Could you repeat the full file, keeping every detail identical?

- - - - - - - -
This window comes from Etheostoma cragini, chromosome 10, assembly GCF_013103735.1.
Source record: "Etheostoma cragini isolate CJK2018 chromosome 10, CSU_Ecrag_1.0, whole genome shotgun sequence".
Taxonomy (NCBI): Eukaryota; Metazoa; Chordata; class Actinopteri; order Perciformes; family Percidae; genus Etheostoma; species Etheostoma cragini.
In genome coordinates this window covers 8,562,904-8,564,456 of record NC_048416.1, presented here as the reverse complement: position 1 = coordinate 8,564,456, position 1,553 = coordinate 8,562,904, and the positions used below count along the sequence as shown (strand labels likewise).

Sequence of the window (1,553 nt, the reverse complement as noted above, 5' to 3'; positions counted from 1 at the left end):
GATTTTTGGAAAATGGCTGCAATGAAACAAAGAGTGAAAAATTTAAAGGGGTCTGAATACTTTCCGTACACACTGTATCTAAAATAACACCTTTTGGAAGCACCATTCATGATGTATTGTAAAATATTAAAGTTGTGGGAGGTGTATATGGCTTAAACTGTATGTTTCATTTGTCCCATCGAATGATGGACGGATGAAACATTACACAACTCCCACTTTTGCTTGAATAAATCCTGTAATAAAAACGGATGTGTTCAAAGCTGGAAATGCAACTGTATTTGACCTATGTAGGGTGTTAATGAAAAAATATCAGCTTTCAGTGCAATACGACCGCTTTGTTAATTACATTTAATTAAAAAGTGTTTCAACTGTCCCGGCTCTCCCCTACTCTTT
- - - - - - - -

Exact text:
This window comes from Etheostoma cragini, chromosome 10, assembly GCF_013103735.1.
Source record: "Etheostoma cragini isolate CJK2018 chromosome 10, CSU_Ecrag_1.0, whole genome shotgun sequence".
Taxonomy (NCBI): Eukaryota; Metazoa; Chordata; class Actinopteri; order Perciformes; family Percidae; genus Etheostoma; species Etheostoma cragini.
In genome coordinates this window covers 8,562,904-8,564,456 of record NC_048416.1, presented here as the reverse complement: position 1 = coordinate 8,564,456, position 1,553 = coordinate 8,562,904, and the positions used below count along the sequence as shown (strand labels likewise).

Sequence of the window (1,553 nt, the reverse complement as noted above, 5' to 3'; positions counted from 1 at the left end):
GATTTTTGGAAAATGGCTGCAATGAAACAAAGAGTGAAAAATTTAAAGGGGTCTGAATACTTTCCGTACACACTGTATCTAAAATAACACCTTTTGGAAGCACCATTCATGATGTATTGTAAAATATTAAAGTTGTGGGAGGTGTATATGGCTTAAACTGTATGTTTCATTTGTCCCATCGAATGATGGACGGATGAAACATTACACAACTCCCACTTTTGCTTGAATAAATCCTGTAATAAAAACGGATGTGTTCAAAGCTGGAAATGCAACTGTATTTGACCTATGTAGGGTGTTAATGAAAAAATATCAGCTTTCAGTGCAATACGACCGCTTTGTTAATTACATTTAATTAAAAAGTGTTTCAACTGTCCCGGCTCTCCCCTACTCTTT